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Frequently Asked Questions

What do you do?

Where do you work?

What are your program priorities?

How do you choose your programs?

Where does your funding come from?

What is the connection between health and human rights?

Why did you change your name?

How can I volunteer with HealthRight?


1. What do you do?

HealthRight International is a global health and human rights organization working to build lasting access to health for excluded communities.

Establishing local partnerships and working closely with communities, HealthRight projects combine direct service, systems strengthening, and advocacy to ensure broad and long-lasting impact. 

 

2. Where do you work?

We work where communities lack access to basic health and social services, and where the failure to protect human rights negatively affects the health of vulnerable populations.  

We currently have projects in:

• Kenya
• Nepal
• Russia
• Ukraine
• United States
• Viet Nam

 

3. What are your program priorities?

Our projects address health and social crises made worse by human rights violations, with a particular focus and expertise on

• HIV/AIDS, TB, and malaria, including the rights of people with these diseases to care and protection from stigma and discrimination

• Women’s health, including women’s right to safe and effective maternal and neonatal care, as well as information and equal access to protection and quality health services

• The health and welfare of orphans and other vulnerable children, whose wellbeing may be endangered when they lack supportive families or social networks

• Care and support for survivors of human rights violations such as torture, trafficking, and gender-based violence

 

4. How do you choose your programs?

We choose our programs in a variety of ways, including at the invitation of a local organization or existing partner; in response to a call for projects made by governments, multinational aid organizations or private donors; and other times in response to an advocacy group’s recommendations.  Often it is a combination of all of these factors and circumstances that leads to the development of a new project.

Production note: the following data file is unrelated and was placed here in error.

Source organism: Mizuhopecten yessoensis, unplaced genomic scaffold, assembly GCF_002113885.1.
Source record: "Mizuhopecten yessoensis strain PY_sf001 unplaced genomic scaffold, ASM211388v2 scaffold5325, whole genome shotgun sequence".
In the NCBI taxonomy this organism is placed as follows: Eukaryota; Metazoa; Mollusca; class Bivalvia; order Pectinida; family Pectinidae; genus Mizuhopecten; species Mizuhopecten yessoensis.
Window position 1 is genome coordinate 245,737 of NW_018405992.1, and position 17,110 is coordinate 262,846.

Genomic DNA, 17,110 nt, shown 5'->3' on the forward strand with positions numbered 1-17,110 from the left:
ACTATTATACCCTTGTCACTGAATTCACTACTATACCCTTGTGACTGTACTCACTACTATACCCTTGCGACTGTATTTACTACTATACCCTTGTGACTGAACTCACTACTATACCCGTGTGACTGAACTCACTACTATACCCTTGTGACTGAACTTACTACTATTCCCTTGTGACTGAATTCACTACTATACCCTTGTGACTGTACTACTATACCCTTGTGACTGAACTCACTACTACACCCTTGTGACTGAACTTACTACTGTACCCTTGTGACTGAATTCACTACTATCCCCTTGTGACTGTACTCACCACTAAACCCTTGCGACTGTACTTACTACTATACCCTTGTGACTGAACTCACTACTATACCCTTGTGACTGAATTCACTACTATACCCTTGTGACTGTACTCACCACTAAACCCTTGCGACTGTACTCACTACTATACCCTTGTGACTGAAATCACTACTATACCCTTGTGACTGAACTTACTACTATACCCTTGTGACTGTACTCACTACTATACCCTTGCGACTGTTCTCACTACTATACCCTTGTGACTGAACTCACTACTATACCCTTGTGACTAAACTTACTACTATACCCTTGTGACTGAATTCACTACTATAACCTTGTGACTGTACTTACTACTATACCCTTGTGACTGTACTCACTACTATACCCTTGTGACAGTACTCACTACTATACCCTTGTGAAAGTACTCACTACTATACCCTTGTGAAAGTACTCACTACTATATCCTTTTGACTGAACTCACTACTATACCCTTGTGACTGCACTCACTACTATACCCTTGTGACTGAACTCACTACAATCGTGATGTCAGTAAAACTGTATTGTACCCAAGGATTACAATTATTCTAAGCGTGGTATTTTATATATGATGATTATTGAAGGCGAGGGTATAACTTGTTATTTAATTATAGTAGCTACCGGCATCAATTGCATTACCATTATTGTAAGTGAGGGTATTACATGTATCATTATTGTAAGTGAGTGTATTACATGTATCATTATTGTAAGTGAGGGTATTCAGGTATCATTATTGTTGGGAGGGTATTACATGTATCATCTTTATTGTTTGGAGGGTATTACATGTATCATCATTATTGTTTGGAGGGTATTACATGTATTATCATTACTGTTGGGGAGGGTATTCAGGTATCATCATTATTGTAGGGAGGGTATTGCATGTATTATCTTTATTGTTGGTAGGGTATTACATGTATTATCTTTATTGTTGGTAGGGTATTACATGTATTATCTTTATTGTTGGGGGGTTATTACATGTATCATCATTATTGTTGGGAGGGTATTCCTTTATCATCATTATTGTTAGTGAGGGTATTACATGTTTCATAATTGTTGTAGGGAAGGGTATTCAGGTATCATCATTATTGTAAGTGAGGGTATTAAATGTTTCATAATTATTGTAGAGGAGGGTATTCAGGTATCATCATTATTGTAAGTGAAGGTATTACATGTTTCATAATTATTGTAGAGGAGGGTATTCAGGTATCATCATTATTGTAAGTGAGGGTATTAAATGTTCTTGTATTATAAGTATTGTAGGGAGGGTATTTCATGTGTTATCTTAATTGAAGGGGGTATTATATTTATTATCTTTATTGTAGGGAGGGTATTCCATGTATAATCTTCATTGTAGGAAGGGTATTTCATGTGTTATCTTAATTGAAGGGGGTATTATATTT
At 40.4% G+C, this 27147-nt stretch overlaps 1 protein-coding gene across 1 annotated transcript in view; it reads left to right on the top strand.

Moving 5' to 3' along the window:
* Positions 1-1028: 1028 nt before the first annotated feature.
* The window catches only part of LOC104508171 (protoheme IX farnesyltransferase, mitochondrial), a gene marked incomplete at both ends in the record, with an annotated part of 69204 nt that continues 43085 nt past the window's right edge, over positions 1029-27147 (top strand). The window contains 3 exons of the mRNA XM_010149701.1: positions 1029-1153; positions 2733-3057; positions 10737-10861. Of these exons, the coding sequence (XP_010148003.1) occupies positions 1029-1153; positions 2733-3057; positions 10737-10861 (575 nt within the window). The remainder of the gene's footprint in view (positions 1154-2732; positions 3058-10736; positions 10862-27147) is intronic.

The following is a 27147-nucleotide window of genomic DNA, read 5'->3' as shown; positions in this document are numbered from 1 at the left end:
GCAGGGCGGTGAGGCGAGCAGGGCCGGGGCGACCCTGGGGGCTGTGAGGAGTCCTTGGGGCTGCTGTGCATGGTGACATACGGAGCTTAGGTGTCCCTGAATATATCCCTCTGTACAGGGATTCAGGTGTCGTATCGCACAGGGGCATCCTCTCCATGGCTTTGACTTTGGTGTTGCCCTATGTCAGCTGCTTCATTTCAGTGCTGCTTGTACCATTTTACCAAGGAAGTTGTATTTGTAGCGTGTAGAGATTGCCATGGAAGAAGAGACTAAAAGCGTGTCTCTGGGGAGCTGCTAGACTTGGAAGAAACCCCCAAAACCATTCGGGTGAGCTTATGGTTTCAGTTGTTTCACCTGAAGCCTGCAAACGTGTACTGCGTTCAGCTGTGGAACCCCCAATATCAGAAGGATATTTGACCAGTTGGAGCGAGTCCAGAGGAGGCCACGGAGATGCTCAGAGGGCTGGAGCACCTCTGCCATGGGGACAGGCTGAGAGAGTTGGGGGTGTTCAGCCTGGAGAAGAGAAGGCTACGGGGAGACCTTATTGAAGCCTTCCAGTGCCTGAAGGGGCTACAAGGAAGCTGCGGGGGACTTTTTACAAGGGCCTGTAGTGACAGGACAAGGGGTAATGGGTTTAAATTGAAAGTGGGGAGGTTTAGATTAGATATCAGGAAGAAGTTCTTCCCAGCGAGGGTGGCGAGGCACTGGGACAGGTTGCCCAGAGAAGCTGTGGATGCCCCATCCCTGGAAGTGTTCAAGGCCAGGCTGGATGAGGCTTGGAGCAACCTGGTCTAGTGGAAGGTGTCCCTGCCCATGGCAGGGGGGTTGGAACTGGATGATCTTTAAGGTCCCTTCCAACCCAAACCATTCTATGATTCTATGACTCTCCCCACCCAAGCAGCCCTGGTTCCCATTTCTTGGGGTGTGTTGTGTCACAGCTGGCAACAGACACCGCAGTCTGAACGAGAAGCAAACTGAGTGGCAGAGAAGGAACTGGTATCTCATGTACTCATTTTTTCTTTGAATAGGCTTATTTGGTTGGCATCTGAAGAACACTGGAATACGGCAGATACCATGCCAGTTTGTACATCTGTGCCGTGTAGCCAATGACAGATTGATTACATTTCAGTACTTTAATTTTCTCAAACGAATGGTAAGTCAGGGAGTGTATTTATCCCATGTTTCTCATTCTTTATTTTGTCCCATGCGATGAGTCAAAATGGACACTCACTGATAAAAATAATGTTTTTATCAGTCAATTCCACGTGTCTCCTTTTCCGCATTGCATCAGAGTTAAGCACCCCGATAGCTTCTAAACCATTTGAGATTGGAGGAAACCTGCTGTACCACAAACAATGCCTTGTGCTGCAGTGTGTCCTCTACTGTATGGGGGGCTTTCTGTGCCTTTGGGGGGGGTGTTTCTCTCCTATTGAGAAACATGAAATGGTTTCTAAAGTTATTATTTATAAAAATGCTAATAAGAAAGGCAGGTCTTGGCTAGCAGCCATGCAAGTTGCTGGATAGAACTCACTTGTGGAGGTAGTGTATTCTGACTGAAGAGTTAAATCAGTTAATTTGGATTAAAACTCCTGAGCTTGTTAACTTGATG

Each HealthRight project works in close partnership with local organizations to develop a comprehensive program to address health needs and related human rights issues.  And we always develop a plan for when and how project components will continue under local management. 

 

5. Where does your funding come from?

HealthRight works to ensure a balanced and diverse stream of funding from private individuals, foundations, and corporations.  HealthRight also receives funding from governments and bi- and multi-lateral agencies, such as the United States Agency for International Development (USAID), UNICEF, and the United Nations Voluntary Fund for Victims of Torture.  For a listing of recent donors, please read our Annual Report.

Some of our funding is restricted to a specific project, while other support is unrestricted – or available to be applied where we have the greatest need or to conduct an assessment or begin new projects.   

HealthRight is very proud of our stewardship and use of contributions, and we consistently get the highest ratings for our use of contributions from independent watchdog groups like Charity Navigator. 

 

6. What is the connection between health and human rights?

Health is a fundamental human right, recognized under international law, including the International Covenant on Economic, Social and Cultural Rights, which recognizes “the right of everyone to the enjoyment of the highest attainable standard of physical and mental health.”

But other core human rights are also “inextricably linked” to health, as our founder, Dr. Jonathan Mann declared.  Human rights violations such as torture, rape, and other physical abuse effect health in clearly discernible ways – through the scars left on the bodies and in the minds of survivors. The health consequences of other human rights abuses are perhaps less clear at first glance, but equally damaging. Preventing access to information, education, or services and depriving people of freedom or basic civil liberties can have devastating effects on health.  Discrimination and stigma also fuel the spread of diseases such as tuberculosis and HIV/AIDS by preventing the sick from seeking or receiving treatment.

 

7. Why did Doctors of the World-USA change its name to HealthRight International?

HealthRight International was known as Doctors of the World-USA from its founding in 1990 until it adopted its new name in 2009.  We believe that our new name reflects our founding belief that health is a fundamental human right, and that there is a direct link between the health of communities and the broad fulfillment of human rights. 

HealthRight is a name that truly reflects who we are — doctors, nurses, midwives, community health workers, social workers, community organizers, educators, and public health experts and officials.

HealthRight is also a call to action.  It asserts our fundamental beliefs and is a firm statement of our mission and work – work that begins with engaging and mobilizing communities, and ends when our local partners have what they need to provide sustainable access to care to those that need it most.


 
8. How can I volunteer with HealthRight?

Current volunteer opportunities are listed in the Jobs and Volunteer Opportunities section of our website.